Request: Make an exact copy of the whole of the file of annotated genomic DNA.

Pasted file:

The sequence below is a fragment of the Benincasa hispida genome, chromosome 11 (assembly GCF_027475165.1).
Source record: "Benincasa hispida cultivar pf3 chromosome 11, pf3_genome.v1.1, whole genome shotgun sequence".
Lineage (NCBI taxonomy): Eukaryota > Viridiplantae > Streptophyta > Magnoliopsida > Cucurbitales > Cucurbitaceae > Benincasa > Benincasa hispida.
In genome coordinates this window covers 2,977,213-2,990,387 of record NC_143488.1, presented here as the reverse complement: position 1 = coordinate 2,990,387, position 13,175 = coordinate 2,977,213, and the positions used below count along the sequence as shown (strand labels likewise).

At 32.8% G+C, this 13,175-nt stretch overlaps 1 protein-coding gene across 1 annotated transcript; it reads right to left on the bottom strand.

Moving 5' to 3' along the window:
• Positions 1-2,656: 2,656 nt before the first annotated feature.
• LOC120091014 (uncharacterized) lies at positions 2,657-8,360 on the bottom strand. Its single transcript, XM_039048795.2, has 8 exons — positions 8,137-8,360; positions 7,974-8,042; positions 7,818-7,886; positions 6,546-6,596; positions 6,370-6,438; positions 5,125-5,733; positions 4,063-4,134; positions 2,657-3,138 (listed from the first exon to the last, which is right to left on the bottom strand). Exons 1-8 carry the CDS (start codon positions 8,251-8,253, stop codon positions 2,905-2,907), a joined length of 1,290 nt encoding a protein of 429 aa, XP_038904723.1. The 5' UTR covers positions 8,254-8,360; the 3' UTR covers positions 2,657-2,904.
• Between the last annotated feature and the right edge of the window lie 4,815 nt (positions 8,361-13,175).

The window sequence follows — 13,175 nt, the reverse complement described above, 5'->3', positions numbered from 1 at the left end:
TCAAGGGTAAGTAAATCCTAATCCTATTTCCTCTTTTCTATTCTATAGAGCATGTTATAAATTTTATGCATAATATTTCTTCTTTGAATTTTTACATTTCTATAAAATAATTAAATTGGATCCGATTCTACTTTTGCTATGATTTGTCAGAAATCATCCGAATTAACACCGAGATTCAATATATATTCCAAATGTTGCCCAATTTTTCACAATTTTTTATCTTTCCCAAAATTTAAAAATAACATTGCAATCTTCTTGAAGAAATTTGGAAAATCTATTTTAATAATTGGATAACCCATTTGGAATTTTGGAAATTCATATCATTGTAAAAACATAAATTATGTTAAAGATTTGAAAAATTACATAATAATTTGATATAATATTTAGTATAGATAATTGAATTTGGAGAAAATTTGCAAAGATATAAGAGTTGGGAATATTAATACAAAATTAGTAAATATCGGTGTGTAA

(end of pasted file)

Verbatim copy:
The sequence below is a fragment of the Benincasa hispida genome, chromosome 11 (assembly GCF_027475165.1).
Source record: "Benincasa hispida cultivar pf3 chromosome 11, pf3_genome.v1.1, whole genome shotgun sequence".
Lineage (NCBI taxonomy): Eukaryota > Viridiplantae > Streptophyta > Magnoliopsida > Cucurbitales > Cucurbitaceae > Benincasa > Benincasa hispida.
In genome coordinates this window covers 2,977,213-2,990,387 of record NC_143488.1, presented here as the reverse complement: position 1 = coordinate 2,990,387, position 13,175 = coordinate 2,977,213, and the positions used below count along the sequence as shown (strand labels likewise).

At 32.8% G+C, this 13,175-nt stretch overlaps 1 protein-coding gene across 1 annotated transcript; it reads right to left on the bottom strand.

Moving 5' to 3' along the window:
• Positions 1-2,656: 2,656 nt before the first annotated feature.
• LOC120091014 (uncharacterized) lies at positions 2,657-8,360 on the bottom strand. Its single transcript, XM_039048795.2, has 8 exons — positions 8,137-8,360; positions 7,974-8,042; positions 7,818-7,886; positions 6,546-6,596; positions 6,370-6,438; positions 5,125-5,733; positions 4,063-4,134; positions 2,657-3,138 (listed from the first exon to the last, which is right to left on the bottom strand). Exons 1-8 carry the CDS (start codon positions 8,251-8,253, stop codon positions 2,905-2,907), a joined length of 1,290 nt encoding a protein of 429 aa, XP_038904723.1. The 5' UTR covers positions 8,254-8,360; the 3' UTR covers positions 2,657-2,904.
• Between the last annotated feature and the right edge of the window lie 4,815 nt (positions 8,361-13,175).

The window sequence follows — 13,175 nt, the reverse complement described above, 5'->3', positions numbered from 1 at the left end:
TCAAGGGTAAGTAAATCCTAATCCTATTTCCTCTTTTCTATTCTATAGAGCATGTTATAAATTTTATGCATAATATTTCTTCTTTGAATTTTTACATTTCTATAAAATAATTAAATTGGATCCGATTCTACTTTTGCTATGATTTGTCAGAAATCATCCGAATTAACACCGAGATTCAATATATATTCCAAATGTTGCCCAATTTTTCACAATTTTTTATCTTTCCCAAAATTTAAAAATAACATTGCAATCTTCTTGAAGAAATTTGGAAAATCTATTTTAATAATTGGATAACCCATTTGGAATTTTGGAAATTCATATCATTGTAAAAACATAAATTATGTTAAAGATTTGAAAAATTACATAATAATTTGATATAATATTTAGTATAGATAATTGAATTTGGAGAAAATTTGCAAAGATATAAGAGTTGGGAATATTAATACAAAATTAGTAAATATCGGTGTGTAA